This September, AARP New Mexico welcomes the fall edition of “Hidden Treasures: A Look at New Mexico Arts and Culture".
The virtual series, offered on AARP New Mexico’s Facebook page, takes a look at art and other cultural aspects of what makes New Mexico so unique and interesting.
The series is the brainchild of AARP New Mexico volunteer Pauline Rindone, of Santa Fe. The very first presentation, done on Jan. 22, 2021, featured the Kennedy Gallery at New Mexico Highlands University with Renee Buchanan, the art curator.
“I came up with the idea for that first presentation,” Rindone said, “and that lead to other presentations. All of a sudden, I had a presentation every month.”
“I think when we came up with the name “Hidden Treasures” is was very appropriate because a number of the artists we’ve featured are not widely known. This has been an opportunity to introduce them to a new audience and share their wonderful works of art, whether painting, drawing, music, textiles, embroidery, and even some of our history,” she said.
“It has been a lot of fun to bring these stories to people. I am really excited that now in September we are going to cover a topic that everyone loves – New Mexico’s delicious food,” Rindone said.
The fall edition of the series begins Friday, Sept. 10, at 3 p.m., with Dr. Eric Romero guiding participants in a look at some of New Mexico’s traditional foods. Romero is the chair and faculty member of the Department of Languages and Culture at New Mexico Highlands University.
Romero will provide a cultural and historical accounting of the development of New Mexico cuisines. He will show how culture, language, story and food traditions, are all deeply reflective of the history of New Mexico communities and how even contemporary food practices demonstrate cultural influences and innovations.
Romero is a native of the Sangre de Cristo mountains of Southern Colorado. He was trained in gardening by his father Carlos Romero and says he is a “skilled” eater.
He has several academic degrees from the University of Colorado, at Boulder; Escuela Nacional de Antropologia E Historia; and the University of Arizona, Tucson, where he earned his PhD.
October’s presentation, Friday, Oct 8, at 3 p.m., will feature artist Lucinda Folsom and the tradition of dying textiles. While dying fabrics may sound simple, creating such works of art with the intricacies that appear in the fabric, take considerable skill.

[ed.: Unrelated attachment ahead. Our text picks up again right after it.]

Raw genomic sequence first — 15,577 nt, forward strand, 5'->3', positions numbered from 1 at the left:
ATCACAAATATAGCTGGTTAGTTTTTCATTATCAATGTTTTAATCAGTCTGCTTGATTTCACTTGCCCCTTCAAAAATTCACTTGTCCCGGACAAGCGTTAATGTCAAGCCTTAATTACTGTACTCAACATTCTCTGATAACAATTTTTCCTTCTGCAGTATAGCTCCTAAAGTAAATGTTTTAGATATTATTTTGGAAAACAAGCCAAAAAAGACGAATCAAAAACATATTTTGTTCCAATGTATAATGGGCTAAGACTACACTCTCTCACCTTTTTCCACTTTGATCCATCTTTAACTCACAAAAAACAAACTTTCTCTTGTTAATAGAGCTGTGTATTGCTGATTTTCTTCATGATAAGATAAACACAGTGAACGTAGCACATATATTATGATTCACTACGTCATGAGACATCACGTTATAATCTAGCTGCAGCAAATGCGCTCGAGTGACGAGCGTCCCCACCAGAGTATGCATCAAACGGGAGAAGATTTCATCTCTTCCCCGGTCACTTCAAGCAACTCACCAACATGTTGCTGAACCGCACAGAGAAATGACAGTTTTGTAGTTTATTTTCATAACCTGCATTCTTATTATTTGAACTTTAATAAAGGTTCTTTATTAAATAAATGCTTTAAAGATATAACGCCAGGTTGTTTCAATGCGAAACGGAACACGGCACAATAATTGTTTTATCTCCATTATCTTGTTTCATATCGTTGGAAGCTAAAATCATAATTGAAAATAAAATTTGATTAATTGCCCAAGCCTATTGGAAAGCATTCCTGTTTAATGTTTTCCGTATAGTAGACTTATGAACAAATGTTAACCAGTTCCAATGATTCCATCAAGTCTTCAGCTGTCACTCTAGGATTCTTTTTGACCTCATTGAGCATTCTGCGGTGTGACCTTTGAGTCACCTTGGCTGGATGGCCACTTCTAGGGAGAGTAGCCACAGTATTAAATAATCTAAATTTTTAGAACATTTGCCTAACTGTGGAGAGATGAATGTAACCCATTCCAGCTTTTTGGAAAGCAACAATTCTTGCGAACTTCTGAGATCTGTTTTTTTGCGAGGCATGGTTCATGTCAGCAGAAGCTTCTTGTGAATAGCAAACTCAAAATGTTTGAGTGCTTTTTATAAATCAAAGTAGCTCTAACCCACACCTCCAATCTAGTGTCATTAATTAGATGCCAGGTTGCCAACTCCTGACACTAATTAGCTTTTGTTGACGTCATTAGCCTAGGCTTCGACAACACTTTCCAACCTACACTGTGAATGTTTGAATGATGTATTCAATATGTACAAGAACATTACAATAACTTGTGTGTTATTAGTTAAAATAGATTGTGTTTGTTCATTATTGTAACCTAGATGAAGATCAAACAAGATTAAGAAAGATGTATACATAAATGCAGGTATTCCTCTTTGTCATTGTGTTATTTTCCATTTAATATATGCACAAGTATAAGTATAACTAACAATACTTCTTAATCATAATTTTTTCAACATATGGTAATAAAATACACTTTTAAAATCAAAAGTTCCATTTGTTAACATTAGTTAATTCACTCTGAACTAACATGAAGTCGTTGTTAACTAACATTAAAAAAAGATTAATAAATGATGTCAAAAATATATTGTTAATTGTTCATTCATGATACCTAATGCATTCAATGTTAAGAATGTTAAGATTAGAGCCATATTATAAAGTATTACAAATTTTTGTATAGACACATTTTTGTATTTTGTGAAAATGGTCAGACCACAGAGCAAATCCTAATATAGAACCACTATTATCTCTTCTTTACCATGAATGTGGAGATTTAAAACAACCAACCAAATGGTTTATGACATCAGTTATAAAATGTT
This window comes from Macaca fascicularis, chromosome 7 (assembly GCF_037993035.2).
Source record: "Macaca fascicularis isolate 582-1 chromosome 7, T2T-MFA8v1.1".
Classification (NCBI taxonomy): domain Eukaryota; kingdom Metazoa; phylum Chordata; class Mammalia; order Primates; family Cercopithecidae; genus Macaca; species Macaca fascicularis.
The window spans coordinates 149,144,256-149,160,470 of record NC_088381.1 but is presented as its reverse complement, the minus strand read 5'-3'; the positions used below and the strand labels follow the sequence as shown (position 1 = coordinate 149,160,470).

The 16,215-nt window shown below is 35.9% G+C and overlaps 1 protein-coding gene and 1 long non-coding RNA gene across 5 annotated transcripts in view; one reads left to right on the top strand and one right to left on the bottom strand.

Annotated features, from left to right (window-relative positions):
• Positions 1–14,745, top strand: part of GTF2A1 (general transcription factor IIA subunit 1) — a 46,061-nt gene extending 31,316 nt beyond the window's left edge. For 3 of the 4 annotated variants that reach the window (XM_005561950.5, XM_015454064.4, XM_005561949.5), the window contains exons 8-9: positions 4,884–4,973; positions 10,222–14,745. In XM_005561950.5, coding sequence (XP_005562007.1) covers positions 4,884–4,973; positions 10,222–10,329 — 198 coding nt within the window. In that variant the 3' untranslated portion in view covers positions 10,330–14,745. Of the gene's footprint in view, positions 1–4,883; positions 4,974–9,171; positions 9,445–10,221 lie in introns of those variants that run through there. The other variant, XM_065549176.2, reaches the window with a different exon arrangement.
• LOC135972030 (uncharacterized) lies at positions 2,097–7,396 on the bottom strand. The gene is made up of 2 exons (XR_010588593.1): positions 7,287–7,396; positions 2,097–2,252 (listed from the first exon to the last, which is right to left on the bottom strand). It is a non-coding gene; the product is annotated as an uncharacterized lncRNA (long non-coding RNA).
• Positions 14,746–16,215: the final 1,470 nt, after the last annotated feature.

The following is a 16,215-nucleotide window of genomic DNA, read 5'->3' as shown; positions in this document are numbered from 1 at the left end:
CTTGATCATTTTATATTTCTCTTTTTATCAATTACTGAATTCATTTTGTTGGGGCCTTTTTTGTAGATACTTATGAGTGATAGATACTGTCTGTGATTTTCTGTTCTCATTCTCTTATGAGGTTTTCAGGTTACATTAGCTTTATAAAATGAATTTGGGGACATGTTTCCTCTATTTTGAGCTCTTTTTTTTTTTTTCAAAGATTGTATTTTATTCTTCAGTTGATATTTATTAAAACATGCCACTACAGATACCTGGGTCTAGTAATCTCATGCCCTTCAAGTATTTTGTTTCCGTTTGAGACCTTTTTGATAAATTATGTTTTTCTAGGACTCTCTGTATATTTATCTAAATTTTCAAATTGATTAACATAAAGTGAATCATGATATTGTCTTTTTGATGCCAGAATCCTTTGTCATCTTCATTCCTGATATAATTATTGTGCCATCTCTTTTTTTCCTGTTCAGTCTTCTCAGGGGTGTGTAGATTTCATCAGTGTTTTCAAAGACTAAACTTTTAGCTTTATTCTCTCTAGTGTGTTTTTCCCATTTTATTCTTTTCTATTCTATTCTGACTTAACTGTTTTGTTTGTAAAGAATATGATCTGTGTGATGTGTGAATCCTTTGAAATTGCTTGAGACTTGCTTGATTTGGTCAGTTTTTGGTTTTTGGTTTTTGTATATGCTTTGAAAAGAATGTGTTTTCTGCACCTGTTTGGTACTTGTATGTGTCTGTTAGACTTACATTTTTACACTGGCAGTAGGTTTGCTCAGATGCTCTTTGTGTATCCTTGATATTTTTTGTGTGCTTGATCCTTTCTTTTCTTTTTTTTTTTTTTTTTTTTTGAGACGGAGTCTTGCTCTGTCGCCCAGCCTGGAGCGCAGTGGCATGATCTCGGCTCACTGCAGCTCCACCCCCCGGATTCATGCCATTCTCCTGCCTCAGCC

About 10 years ago, Folsom became interested in dyeing her own fabrics and studied with
Master dyers and shibori artists in Alaska, Oregon and New Mexico. Out of that experience, she became interested in botanical printing on fabric. In the past few years, she had the privilege of studying with some of the premier eco-dyers in the country.
Her process uses natural plant-based dyes that she makes either herself or sources natural dye suppliers and she uses recycled, up-cycled or sustainable silk, wool and cashmere materials.
Can music become a “Sound Painting”? Eldorado’s Gary Barten believes so. November’s presentation, Friday, Nov 12, at 3 p.m. will show how Barten’s “Sound Paintings” makes use of an acoustic hammered dulcimer with a pick-up, electric mandolin, electric lap steel guitar, and both analog and digital synthesizers.
In 1973, Barten dropped out of his junior year at Tyler School of Art in order to study the piano and music theory with May Harrow, a retired concert soloist. His study with Harrow was brief but fruitful. After giving up music for a dozen or so years and returning to art school to finish a Bachelor of Fine Arts and a Master of Fine Arts, Barten resumed his pursuit of music.
After hearing a street performer in San Francisco playing an electric lap steel guitar, the desire to work at music returned and gradually became a regular part of art making. Sound and painting, music and teaching, scenic art and theater design all had their place on Barten’s “hat rack.”
All three presentations are free and can be found at 3 p.m. the day of the event at www.facebook.com/aarpnm